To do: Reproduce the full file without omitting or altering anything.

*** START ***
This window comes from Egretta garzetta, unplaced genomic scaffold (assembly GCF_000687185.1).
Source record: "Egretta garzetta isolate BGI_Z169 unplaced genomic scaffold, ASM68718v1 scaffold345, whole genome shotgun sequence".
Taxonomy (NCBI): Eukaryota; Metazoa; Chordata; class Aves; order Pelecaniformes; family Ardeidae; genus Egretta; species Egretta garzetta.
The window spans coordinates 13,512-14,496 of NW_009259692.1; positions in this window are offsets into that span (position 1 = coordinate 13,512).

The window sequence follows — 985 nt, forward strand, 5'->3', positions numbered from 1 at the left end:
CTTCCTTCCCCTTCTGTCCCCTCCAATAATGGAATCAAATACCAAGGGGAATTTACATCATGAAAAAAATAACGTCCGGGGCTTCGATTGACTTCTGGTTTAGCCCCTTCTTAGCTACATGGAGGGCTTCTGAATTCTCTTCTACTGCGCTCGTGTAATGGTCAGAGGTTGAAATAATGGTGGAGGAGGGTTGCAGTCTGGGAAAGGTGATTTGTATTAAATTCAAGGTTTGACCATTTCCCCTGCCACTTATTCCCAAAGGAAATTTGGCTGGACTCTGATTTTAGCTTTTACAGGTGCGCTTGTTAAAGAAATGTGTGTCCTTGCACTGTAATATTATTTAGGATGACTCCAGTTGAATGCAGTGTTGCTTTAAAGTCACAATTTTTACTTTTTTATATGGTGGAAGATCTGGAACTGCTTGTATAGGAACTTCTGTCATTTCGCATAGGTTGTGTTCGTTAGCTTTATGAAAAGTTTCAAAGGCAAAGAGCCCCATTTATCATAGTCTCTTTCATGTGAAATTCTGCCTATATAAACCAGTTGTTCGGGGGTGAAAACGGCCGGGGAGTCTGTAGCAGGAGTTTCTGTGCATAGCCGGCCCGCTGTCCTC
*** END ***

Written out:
This window comes from Egretta garzetta, unplaced genomic scaffold (assembly GCF_000687185.1).
Source record: "Egretta garzetta isolate BGI_Z169 unplaced genomic scaffold, ASM68718v1 scaffold345, whole genome shotgun sequence".
Taxonomy (NCBI): Eukaryota; Metazoa; Chordata; class Aves; order Pelecaniformes; family Ardeidae; genus Egretta; species Egretta garzetta.
The window spans coordinates 13,512-14,496 of NW_009259692.1; positions in this window are offsets into that span (position 1 = coordinate 13,512).

The window sequence follows — 985 nt, forward strand, 5'->3', positions numbered from 1 at the left end:
CTTCCTTCCCCTTCTGTCCCCTCCAATAATGGAATCAAATACCAAGGGGAATTTACATCATGAAAAAAATAACGTCCGGGGCTTCGATTGACTTCTGGTTTAGCCCCTTCTTAGCTACATGGAGGGCTTCTGAATTCTCTTCTACTGCGCTCGTGTAATGGTCAGAGGTTGAAATAATGGTGGAGGAGGGTTGCAGTCTGGGAAAGGTGATTTGTATTAAATTCAAGGTTTGACCATTTCCCCTGCCACTTATTCCCAAAGGAAATTTGGCTGGACTCTGATTTTAGCTTTTACAGGTGCGCTTGTTAAAGAAATGTGTGTCCTTGCACTGTAATATTATTTAGGATGACTCCAGTTGAATGCAGTGTTGCTTTAAAGTCACAATTTTTACTTTTTTATATGGTGGAAGATCTGGAACTGCTTGTATAGGAACTTCTGTCATTTCGCATAGGTTGTGTTCGTTAGCTTTATGAAAAGTTTCAAAGGCAAAGAGCCCCATTTATCATAGTCTCTTTCATGTGAAATTCTGCCTATATAAACCAGTTGTTCGGGGGTGAAAACGGCCGGGGAGTCTGTAGCAGGAGTTTCTGTGCATAGCCGGCCCGCTGTCCTC